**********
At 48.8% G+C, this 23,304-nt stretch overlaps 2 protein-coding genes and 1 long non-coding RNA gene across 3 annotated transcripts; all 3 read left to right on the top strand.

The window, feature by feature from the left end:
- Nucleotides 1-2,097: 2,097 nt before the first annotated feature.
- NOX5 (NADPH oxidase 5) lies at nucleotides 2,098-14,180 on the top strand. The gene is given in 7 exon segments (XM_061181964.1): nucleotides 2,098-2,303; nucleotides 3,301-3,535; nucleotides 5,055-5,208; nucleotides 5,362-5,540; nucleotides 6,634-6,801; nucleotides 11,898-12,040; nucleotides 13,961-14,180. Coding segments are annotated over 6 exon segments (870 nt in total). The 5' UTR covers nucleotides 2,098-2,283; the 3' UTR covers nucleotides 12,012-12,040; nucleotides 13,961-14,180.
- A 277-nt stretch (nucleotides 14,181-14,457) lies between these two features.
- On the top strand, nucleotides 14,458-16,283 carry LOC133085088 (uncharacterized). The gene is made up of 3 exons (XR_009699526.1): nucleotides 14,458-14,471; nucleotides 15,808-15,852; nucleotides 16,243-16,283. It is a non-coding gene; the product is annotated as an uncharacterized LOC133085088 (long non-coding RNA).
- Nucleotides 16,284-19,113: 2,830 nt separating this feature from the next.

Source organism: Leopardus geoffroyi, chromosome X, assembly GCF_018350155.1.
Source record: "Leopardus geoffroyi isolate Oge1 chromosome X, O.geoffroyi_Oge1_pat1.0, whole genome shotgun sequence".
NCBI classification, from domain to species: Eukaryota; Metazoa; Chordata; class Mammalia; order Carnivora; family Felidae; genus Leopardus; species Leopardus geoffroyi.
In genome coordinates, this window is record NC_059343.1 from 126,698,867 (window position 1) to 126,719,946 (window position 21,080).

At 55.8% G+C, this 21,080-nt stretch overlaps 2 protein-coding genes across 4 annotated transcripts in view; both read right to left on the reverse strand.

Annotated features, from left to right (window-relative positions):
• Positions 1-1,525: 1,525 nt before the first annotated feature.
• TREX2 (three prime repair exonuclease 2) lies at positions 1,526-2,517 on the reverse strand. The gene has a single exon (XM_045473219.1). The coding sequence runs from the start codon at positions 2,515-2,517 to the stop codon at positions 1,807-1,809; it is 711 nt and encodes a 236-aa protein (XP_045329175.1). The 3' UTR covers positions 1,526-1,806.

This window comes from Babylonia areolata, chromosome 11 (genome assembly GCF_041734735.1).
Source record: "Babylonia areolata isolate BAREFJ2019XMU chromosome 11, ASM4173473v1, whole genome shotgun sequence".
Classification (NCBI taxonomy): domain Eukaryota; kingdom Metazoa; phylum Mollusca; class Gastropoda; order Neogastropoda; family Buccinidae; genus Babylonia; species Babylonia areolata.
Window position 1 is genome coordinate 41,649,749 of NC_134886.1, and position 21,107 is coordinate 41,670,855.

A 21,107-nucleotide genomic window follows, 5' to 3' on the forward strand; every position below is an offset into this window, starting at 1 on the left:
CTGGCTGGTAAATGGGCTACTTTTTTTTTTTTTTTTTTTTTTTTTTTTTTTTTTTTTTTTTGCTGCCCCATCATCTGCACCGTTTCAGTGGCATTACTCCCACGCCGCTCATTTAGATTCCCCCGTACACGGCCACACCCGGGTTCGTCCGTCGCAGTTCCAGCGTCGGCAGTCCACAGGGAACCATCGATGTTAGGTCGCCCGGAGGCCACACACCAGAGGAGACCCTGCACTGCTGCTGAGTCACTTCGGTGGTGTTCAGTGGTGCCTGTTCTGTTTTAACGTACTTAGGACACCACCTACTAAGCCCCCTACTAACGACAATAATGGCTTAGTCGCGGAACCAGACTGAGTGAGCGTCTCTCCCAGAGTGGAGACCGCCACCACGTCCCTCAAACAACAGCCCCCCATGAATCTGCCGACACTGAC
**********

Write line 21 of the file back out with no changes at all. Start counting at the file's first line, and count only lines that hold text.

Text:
CTGGCTGGTAAATGGGCTACTTTTTTTTTTTTTTTTTTTTTTTTTTTTTTTTTTTTTTTTTGCTGCCCCATCATCTGCACCGTTTCAGTGGCATTACTCCCACGCCGCTCATTTAGATTCCCCCGTACACGGCCACACCCGGGTTCGTCCGTCGCAGTTCCAGCGTCGGCAGTCCACAGGGAACCATCGATGTTAGGTCGCCCGGAGGCCACACACCAGAGGAGACCCTGCACTGCTGCTGAGTCACTTCGGTGGTGTTCAGTGGTGCCTGTTCTGTTTTAACGTACTTAGGACACCACCTACTAAGCCCCCTACTAACGACAATAATGGCTTAGTCGCGGAACCAGACTGAGTGAGCGTCTCTCCCAGAGTGGAGACCGCCACCACGTCCCTCAAACAACAGCCCCCCATGAATCTGCCGACACTGAC